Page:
JG: We are good friends with Mogwai and when our record deal with Fat Cat came to an end we knew that we wanted to work with Rock Action. I had also worked for Rock Action when the band wasn’t touring, so I knew the label inside and out. I wanted our band to be part of that family. They really care about their artists and it is about realizing the artists’ vision with every album release. I have always looked up to Mogwai and I look at their career and hugely admire them as people and musicians. They have done so much for us, they are one of my favorite bands so it is an honor to be on their record label.
M: You’re from near Glasgow. It’s famous for the number of amazing bands that come from there. Are you close to any other Glasgow bands and why do you think Glasgow has such a diverse and creative music culture?
JG: Once you know one person in a band you, in time, will get to know everyone. It is a very small community but a community that really cares about each other. We try to help each other out as much as possible, as we realize that so much good music is produced by such a small country and we want to spread the word about each other’s music because we are very proud of it. I can’t quite put my finger on why so much music comes out of Scotland, to be honest. Our weather is pretty terrible so we’re indoors a lot so we have to find something to do so we write music. We’re very close with Arab Strap, Aidan Moffat is a really good friend, Mogwai, of course, are our friends, Kathryn Joseph is a friend and an amazing artist, Frightened Rabbit is a very important band to us, we grew up together throughout our musical career. We miss Scott every day.
M: You’ve been labelled as “miserablists” and “perennially unhappy.” Do you think that’s a fair description of the band?
JG: I think we write music that mostly focuses on the darker side of life and we get that side of us out through our music. When we’re not performing or writing music I like to think we are very approachable people. I still think there is a lot of hope within our music and I think it is important to talk about the darker side of life within our music so that we can show people that it is okay to feel low or down. I think it is important that we all know we are in this together and by talking about depression, anxiety, love and loss we can show people they are not alone in feeling that way sometimes. I feel that is a very positive message within our dark music.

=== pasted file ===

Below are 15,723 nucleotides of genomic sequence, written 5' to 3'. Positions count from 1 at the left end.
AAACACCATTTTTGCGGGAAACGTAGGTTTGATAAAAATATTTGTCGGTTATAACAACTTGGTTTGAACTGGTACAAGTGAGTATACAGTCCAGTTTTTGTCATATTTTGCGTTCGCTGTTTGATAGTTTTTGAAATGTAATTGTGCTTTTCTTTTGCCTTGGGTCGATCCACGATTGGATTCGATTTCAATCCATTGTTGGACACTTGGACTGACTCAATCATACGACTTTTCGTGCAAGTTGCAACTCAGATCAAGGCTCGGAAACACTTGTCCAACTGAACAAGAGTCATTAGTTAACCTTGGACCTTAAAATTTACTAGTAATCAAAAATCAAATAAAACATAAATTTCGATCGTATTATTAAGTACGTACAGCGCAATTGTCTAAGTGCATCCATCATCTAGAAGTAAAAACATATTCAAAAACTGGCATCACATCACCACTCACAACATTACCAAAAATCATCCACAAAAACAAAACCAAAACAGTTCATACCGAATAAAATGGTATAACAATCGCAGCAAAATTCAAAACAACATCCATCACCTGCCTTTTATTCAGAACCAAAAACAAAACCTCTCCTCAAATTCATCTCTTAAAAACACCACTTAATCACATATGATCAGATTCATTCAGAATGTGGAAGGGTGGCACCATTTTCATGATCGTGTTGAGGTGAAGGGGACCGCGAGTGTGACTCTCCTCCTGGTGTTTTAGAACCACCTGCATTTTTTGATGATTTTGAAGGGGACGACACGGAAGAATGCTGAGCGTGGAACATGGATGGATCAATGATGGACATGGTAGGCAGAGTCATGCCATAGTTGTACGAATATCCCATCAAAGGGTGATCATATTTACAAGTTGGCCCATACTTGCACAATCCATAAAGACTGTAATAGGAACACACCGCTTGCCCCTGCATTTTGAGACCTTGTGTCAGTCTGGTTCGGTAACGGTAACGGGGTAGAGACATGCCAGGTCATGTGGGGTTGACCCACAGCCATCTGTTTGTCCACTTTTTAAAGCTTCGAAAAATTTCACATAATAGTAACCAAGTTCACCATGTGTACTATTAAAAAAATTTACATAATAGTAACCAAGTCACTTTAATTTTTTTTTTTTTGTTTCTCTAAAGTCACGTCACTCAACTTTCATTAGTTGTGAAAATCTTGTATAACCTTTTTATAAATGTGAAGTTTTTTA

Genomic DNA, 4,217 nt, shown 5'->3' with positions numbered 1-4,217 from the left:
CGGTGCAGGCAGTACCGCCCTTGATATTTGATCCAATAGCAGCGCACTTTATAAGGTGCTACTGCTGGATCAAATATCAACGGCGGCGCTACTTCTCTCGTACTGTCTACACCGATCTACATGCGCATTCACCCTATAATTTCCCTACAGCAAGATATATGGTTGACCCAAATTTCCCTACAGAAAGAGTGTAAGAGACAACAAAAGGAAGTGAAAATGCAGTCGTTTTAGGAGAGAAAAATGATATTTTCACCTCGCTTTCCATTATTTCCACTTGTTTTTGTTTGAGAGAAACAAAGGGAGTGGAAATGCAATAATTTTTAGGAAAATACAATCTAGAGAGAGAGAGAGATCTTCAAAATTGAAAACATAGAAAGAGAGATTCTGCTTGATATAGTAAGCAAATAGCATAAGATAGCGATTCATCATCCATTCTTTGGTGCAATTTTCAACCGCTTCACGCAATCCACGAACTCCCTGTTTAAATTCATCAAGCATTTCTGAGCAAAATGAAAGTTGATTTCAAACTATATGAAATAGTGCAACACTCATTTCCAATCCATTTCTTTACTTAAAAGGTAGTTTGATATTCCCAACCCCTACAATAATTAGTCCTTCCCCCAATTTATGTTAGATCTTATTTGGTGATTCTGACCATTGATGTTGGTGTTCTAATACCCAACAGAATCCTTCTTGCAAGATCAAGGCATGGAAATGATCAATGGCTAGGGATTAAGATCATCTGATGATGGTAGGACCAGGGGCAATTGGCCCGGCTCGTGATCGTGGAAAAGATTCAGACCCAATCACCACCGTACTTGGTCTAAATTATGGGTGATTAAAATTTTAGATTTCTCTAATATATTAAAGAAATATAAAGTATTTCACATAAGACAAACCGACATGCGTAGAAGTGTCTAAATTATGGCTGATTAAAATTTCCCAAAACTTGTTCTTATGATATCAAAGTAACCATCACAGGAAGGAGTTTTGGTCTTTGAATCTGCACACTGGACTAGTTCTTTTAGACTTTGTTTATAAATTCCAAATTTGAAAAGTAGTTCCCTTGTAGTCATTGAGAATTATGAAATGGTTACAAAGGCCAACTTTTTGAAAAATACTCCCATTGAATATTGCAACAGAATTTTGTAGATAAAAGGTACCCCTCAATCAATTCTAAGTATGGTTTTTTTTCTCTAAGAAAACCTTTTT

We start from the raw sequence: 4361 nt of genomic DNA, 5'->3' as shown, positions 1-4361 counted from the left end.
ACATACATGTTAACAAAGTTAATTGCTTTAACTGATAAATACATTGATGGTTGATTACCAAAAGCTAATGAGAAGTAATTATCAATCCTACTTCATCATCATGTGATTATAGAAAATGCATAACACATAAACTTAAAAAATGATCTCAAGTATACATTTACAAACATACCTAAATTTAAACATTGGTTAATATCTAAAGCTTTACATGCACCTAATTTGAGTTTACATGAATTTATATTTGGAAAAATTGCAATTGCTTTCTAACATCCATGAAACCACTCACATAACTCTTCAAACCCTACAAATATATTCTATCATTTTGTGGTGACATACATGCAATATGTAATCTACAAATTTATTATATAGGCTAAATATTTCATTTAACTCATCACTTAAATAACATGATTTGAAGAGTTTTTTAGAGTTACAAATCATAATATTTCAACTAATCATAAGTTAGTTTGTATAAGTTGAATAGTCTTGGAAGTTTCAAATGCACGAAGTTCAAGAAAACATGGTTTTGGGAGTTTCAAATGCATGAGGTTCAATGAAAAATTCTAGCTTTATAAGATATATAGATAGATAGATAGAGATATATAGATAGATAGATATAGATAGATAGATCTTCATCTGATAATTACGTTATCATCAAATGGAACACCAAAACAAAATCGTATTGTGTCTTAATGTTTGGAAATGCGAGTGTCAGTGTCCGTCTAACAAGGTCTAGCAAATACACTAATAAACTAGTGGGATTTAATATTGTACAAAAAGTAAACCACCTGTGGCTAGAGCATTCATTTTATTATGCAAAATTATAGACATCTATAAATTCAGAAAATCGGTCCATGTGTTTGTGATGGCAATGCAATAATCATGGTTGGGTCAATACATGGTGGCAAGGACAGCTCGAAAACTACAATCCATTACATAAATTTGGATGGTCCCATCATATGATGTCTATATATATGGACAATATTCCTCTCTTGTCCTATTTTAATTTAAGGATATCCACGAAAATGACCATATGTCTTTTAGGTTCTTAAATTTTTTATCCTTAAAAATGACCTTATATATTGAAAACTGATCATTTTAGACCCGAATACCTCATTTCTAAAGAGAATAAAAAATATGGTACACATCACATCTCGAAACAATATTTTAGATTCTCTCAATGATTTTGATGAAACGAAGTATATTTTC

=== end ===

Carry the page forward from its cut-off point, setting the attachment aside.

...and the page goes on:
M: Are you affected by the political situation in Scotland? Do you have strong opinions on the independence movement and Brexit?
JG: I do have strong opinions. Mainly that Brexit is fucking stupid and I want no part in it. Our country [Scotland] voted to stay in the European Union.
M: You often support The Cure. What’s the experience been like for you? Are Robert Smith and the other members supportive of your band?
JG: Supporting The Cure has been a dream come true for us. They are one of our favorite bands of all time. Robert’s friendship means the world to us. He has been so kind to us. Knowing that one of the greatest songwriters of all time loves and cares about our music gives us the confidence and inspiration to keep pushing our music forward. We have learned so much from him.
M: Do you have any message for your Japanese and Japan-based fans?
JG: I would like our Japanese fans to know that coming to your country is honestly a dream come true for us. Every album we have released I have wanted to come and play in your country. I’m so excited to see and learn about Japan. I feel very lucky to have been given this opportunity and we will do everything we can to make sure it is one of the best gigs we’ve ever played.